GA bill aims to coordinate agencies, resources to prevent, report elder/disabled adult abuse

GA bill aims to coordinate agencies, resources to prevent, report elder/disabled adult abuse
(Source: WTOC)

SAVANNAH, GA (WTOC) - The collaboration of agencies and resources to protect older and disabled adults that we see locally could soon be the standard across Georgia.

That's all the goal of House Bill 635, now working its way into the state Senate.

Locally, the Chatham District Attorney's Office has actually had a prosecutor dedicated to crimes against the elderly and disabled people since 2005. 
District Attorney Meg Heap was the first to fill the role.

"It's actually jaw-dropping in terms of the crime that was out there that was not being investigated," Heap said.

They are now, though, and Heap said progress has been made through awareness and education.

With the introduction of House Bill 635, we could soon see that level of awareness and communication between agencies trying to protect the elderly and disabled people rise.

"Elder abuse is becoming a very, I wouldn't say popular, but more widely-known issue. So it's great to see that finally, we're getting the awareness and attention that it needs," said Assistant District Attorney Lindy Moody.

Moody heads up prosecution of crimes against the elderly, disabled adults and children for Chatham County. She says the most common crime they see committed against the elderly and disabled adults are financial crimes.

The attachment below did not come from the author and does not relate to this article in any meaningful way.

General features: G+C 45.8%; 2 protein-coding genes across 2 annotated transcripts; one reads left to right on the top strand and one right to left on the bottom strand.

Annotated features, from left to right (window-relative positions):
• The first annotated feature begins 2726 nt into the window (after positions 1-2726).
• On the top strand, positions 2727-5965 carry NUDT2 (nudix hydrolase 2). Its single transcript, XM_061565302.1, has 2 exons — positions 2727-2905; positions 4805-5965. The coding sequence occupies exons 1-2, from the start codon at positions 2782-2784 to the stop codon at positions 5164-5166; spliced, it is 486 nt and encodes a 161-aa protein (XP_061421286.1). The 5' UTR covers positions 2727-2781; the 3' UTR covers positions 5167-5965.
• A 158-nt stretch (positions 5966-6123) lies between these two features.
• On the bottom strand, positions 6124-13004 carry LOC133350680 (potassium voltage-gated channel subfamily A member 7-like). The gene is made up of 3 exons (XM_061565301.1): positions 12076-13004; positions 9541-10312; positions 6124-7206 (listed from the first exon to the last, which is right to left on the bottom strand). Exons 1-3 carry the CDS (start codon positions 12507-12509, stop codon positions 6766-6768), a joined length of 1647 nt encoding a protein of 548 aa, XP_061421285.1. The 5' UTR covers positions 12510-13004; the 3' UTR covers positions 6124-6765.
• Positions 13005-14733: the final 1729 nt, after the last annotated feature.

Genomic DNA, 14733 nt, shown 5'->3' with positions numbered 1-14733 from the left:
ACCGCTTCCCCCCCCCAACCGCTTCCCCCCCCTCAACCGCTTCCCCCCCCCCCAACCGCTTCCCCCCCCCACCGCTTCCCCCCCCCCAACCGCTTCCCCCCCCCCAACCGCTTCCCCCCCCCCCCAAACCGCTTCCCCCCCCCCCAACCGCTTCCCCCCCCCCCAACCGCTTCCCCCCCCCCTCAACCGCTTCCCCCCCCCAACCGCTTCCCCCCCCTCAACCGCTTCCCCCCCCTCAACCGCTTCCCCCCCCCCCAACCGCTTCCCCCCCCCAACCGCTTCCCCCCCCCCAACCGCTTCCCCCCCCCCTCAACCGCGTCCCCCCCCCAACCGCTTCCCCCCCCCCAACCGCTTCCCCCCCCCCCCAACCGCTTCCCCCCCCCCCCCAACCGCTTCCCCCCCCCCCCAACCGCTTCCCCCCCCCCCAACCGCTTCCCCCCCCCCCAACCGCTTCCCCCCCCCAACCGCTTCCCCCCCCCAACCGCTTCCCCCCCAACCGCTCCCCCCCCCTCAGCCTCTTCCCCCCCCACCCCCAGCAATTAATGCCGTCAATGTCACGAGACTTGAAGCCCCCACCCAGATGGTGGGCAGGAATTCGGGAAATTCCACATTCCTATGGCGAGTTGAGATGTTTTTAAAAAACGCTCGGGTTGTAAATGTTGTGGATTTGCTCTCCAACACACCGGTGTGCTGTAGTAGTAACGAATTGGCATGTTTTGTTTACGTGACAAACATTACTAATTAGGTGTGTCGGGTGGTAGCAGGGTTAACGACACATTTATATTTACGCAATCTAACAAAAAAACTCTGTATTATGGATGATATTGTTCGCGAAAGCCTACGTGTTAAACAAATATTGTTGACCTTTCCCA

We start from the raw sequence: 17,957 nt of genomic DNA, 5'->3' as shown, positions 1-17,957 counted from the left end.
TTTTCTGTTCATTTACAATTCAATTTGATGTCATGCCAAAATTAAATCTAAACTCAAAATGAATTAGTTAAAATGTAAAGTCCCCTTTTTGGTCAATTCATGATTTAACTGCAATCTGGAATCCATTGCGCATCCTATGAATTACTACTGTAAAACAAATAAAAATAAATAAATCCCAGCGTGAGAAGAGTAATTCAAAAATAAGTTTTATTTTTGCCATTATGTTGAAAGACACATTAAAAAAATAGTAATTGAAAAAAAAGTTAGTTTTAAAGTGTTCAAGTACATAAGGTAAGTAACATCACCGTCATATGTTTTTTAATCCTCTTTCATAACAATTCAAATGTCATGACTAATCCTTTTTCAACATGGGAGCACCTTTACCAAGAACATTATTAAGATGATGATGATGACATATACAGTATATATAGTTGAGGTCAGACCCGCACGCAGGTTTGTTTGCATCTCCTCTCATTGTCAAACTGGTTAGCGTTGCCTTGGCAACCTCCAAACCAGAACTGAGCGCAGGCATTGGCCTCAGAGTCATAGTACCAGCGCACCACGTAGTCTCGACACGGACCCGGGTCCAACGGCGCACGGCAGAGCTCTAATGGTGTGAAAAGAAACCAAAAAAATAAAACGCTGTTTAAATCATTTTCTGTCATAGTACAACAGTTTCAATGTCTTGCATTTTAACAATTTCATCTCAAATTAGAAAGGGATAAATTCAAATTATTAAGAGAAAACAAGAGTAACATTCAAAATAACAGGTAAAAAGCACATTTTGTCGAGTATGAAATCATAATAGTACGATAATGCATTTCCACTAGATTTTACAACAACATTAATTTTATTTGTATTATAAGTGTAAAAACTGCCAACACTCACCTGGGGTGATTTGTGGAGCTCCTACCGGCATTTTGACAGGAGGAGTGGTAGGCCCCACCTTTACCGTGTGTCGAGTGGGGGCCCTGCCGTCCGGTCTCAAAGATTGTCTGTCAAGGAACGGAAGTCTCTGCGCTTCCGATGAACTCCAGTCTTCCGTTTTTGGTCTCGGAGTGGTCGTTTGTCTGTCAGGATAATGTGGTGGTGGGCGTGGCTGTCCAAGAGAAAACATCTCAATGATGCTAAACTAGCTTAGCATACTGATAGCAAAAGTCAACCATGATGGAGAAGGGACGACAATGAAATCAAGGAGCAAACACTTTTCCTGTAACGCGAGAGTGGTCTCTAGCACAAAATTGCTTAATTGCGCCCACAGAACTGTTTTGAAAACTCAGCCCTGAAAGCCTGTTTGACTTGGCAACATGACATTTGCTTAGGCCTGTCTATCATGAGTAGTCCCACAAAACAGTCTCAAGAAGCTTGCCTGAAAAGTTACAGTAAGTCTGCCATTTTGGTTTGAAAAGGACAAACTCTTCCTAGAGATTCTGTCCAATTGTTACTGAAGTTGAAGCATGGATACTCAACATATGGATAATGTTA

"That's going to be family members, caregivers that use their means and their role to take money from the victim," Moody explained.

District Attorney Heap said there are ways to prevent that from happening.

"If one person is doing the caregiving in terms of physical needs, separate it and have somebody else take care of the financial. That dichotomy maybe keeps at bay any type of financial exploitation. The other thing I would say, if you have a senior, a mother a father or an aunt, if they're in a home, maybe a nursing home, go visit often, at different times, because if you come at the same time every time, or if you show up and they have a caregiver, they're going to expect you," Heap said.

To learn more about elder abuse prevention, and community partnerships, look click the following link.

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